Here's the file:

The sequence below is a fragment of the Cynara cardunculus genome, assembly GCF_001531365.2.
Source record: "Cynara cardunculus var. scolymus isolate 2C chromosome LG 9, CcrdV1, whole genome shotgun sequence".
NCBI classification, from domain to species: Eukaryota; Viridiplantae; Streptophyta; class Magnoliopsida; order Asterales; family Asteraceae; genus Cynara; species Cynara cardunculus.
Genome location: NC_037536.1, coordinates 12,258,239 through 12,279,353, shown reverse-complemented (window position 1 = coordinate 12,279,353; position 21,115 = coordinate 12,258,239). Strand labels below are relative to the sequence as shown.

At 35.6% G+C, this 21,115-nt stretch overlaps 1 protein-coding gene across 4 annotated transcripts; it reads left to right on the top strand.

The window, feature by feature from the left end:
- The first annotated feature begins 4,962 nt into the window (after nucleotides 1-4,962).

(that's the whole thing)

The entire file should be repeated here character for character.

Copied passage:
The sequence below is a fragment of the Cynara cardunculus genome, assembly GCF_001531365.2.
Source record: "Cynara cardunculus var. scolymus isolate 2C chromosome LG 9, CcrdV1, whole genome shotgun sequence".
NCBI classification, from domain to species: Eukaryota; Viridiplantae; Streptophyta; class Magnoliopsida; order Asterales; family Asteraceae; genus Cynara; species Cynara cardunculus.
Genome location: NC_037536.1, coordinates 12,258,239 through 12,279,353, shown reverse-complemented (window position 1 = coordinate 12,279,353; position 21,115 = coordinate 12,258,239). Strand labels below are relative to the sequence as shown.

At 35.6% G+C, this 21,115-nt stretch overlaps 1 protein-coding gene across 4 annotated transcripts; it reads left to right on the top strand.

The window, feature by feature from the left end:
- The first annotated feature begins 4,962 nt into the window (after nucleotides 1-4,962).